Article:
1109 Game Quality Immersive Simulations Driven by Student Models

Friday, February 19, 2010: 2:30 PM
Room 3 (San Diego Convention Center)
Frank Wattenberg , United States Military Academy, West Point, NY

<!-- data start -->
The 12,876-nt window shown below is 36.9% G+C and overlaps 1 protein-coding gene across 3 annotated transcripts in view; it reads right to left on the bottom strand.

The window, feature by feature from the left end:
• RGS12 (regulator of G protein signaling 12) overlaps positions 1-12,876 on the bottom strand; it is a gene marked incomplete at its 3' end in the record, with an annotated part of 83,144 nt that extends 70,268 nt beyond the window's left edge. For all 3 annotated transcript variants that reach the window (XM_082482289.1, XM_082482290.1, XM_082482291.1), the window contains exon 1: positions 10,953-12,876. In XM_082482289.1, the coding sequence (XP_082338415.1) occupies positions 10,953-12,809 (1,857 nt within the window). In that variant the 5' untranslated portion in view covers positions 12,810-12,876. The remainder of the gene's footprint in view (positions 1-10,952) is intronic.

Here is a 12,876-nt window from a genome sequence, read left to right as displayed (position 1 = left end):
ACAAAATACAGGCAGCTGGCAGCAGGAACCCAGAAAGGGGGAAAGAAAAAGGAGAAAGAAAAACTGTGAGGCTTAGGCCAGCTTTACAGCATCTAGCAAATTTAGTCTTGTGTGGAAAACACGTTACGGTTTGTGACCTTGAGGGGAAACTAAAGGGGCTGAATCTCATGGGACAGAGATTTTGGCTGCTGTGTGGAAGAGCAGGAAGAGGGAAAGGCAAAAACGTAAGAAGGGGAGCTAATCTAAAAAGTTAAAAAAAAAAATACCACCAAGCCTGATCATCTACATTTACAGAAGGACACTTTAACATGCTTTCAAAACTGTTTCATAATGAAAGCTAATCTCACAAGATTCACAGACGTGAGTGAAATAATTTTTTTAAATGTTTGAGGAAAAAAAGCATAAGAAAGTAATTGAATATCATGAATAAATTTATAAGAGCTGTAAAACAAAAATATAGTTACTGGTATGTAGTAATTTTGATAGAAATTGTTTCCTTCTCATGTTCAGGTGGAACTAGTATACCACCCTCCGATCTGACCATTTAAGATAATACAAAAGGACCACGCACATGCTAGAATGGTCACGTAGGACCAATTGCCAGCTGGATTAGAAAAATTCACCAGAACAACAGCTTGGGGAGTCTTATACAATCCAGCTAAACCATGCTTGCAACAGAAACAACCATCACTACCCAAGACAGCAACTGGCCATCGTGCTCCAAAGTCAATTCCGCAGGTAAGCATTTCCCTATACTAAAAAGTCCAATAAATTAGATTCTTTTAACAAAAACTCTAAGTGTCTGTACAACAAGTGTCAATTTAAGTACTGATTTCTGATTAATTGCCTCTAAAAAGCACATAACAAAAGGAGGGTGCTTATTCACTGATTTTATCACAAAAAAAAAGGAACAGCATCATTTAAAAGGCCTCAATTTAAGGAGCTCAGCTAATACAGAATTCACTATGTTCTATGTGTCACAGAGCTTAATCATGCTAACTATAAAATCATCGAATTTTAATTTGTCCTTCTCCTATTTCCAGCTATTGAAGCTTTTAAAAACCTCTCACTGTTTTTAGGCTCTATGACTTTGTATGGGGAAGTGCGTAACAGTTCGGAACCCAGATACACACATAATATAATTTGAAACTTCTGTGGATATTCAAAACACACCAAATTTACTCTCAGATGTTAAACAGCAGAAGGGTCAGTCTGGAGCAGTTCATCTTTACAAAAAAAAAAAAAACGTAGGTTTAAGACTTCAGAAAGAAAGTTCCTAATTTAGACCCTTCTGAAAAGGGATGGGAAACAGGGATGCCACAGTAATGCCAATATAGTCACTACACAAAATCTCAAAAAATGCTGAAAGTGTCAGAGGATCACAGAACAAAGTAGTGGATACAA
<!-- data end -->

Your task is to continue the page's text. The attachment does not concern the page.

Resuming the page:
Game Quality Immersive Simulations Driven by Student Models Education is all about building models – mental models that help us understand our world and eventually improve it. Building models is essentially an iterative and cyclic endeavor – starting with a rough model, examining its implications and testing it against reality, and then building a new and better model to start the cycle anew. Game quality, immersive simulations can be powerful tools for examining the implications of models. In addition to helping students and researchers understand their models, they can engage and motivate them and provide powerful feedback. This talk centers on a new project, DIYModeling (Do it Yourself Modeling), whose goal is to enable students to build models focusing their attention on the underlying mathematics and science without the distractions of programming or building the polygons and textures required for game quality three-dimensional simulations. At the click of a mouse button, students are then immersed in game quality, playable simulations driven by their own models. As they play their simulations they can collect data for analysis and for comparison against real world data. Students and other modelers using DIYModeling will describe models using the ordinary language of mathematics – constants, variables, functions, and differential equations. They can work at various levels of sophistication – for example, using only real variables or using vectors and matrices. They are encouraged to use units explicitly and if they do so their models are checked for dimensional consistency. This helps catch typographical errors and some logical errors. We think of this project as a high speed turnpike (but not one with limited access) and the first two paragraphs above focus on our ultimate goal – engaging students in building their own models. But we have easy access ramps. At the entrance, curriculum developers and instructors can use DIYModeling to design interactive simulations for student use and student “play” without requiring the students to do any modeling. Further along the ramp students can be required to modify existing models or to add missing pieces to existing models. However students use the simulations, the underlying models are always visible and our real goal is for them to build their own models.